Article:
I basically told her what I thought of her all these years (I won't go into detail here, but it was ugly), and how we are counting the days until my son is out of that school. I politely explained to her that I had no intention of coming to pick him up today, and that I believed she was capable of mediating between them to reach apologies and understanding of what they had done (what is a principal for, anyways?). She responded (quite loudly), and suggested that she and I schedule a meeting over a cup of coffee to talk, because she felt that I had a lot of "baggage" about our experiences with the school that she would be interested in hearing. Yeah, right lady.

Funny thing is, when I got home today and sat down to talk to my son, the first thing he said was "Thank you for fighting for me." I almost cried (again, probably PMS), and realized that I should have told the principal where to stick it long ago.

Thursday, May 22, 2008

Burn baby burn


I'm plotzing. It's Lag Ba'omer, the Jewish holiday that is celebrated in Israel mainly by lighting huge bonfires, singing, and food (is there a Jewish holiday without food? No). So I'm here, running between one son's 4th grade class bonfire and another son's 6th grade class bonfire, both within 20 meters of each other, among about 20 more fires all in an area the size of a baseball field.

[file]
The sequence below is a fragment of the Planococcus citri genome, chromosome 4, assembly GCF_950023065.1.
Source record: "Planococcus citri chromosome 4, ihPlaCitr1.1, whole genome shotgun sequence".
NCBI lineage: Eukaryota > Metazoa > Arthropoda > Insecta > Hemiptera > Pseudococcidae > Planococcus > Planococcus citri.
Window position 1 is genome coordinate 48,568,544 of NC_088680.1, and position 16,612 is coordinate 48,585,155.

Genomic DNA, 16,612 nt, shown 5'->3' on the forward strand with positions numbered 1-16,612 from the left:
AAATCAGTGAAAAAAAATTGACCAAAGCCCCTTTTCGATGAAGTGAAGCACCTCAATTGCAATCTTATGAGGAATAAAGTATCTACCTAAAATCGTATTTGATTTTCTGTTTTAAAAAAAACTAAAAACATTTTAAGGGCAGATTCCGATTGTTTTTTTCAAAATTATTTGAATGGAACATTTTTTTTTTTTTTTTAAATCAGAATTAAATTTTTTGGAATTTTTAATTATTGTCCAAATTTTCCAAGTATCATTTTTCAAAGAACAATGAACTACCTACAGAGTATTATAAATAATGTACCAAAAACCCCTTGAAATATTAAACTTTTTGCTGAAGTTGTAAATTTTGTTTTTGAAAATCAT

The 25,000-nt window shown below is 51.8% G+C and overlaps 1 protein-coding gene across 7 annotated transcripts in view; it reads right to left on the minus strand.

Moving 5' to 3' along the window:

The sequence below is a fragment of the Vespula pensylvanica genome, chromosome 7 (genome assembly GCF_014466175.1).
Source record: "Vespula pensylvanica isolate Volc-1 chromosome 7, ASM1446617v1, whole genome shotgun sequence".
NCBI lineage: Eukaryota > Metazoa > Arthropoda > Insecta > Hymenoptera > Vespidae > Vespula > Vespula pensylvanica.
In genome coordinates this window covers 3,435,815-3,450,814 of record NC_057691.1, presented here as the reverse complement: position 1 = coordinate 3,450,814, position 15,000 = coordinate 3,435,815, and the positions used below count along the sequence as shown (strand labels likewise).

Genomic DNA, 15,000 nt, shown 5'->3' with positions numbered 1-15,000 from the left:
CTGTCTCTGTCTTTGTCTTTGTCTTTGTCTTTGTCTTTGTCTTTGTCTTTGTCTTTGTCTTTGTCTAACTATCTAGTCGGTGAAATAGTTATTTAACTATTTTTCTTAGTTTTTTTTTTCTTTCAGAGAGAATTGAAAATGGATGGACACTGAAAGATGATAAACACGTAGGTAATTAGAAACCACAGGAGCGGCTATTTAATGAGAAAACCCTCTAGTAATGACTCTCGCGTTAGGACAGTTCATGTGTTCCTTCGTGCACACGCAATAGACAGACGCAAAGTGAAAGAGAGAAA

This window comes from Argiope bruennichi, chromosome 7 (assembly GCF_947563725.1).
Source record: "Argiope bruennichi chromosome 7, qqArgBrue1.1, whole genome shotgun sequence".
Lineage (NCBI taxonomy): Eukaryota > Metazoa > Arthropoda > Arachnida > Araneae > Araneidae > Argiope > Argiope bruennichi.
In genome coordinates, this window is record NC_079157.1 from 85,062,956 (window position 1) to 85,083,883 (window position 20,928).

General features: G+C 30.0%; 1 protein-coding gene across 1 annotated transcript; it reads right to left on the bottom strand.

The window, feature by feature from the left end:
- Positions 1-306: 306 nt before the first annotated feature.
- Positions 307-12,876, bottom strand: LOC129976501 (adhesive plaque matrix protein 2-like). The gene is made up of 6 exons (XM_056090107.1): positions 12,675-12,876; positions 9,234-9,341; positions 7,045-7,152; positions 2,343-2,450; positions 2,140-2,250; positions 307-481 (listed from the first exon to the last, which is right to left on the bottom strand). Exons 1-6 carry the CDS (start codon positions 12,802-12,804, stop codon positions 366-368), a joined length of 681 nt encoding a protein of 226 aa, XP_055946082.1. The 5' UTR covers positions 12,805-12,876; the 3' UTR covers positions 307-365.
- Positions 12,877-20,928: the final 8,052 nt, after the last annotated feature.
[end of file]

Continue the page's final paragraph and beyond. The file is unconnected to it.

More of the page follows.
Although the holiday itself has lost most of its religious significance for these kids, it is a pyromaniac's dream come true and I can't for the life of me understand how parents stand and sit around so calmly eating hot dogs in pita while hundreds of children play with fire. Maybe they're used to it because they grew up with this holiday, maybe they just don't see it as dangerous as I do (hellooo???)

So while other parents have gone home, leaving their little firestarters to frollick around the smoldering wooden planks, I am waiting until 11:00pm, the magical hour the children were promised they could stay awake 'til (don't know which fool parent decided that, but the kids all immediately claimed it), because I am worried. Yes, I am an overprotective mother and no, I don't think 10 year-olds should be left to their own devices when it comes to fire. Wish I wasn't the minority in this case.

Update: Thank G-d we're all home safe (and eau d'hickory-smoke has been mostly washed out of my hair). It's a nice holiday and all, but I could do without the bonfire part. Let's just eat.

Sunday, May 18, 2008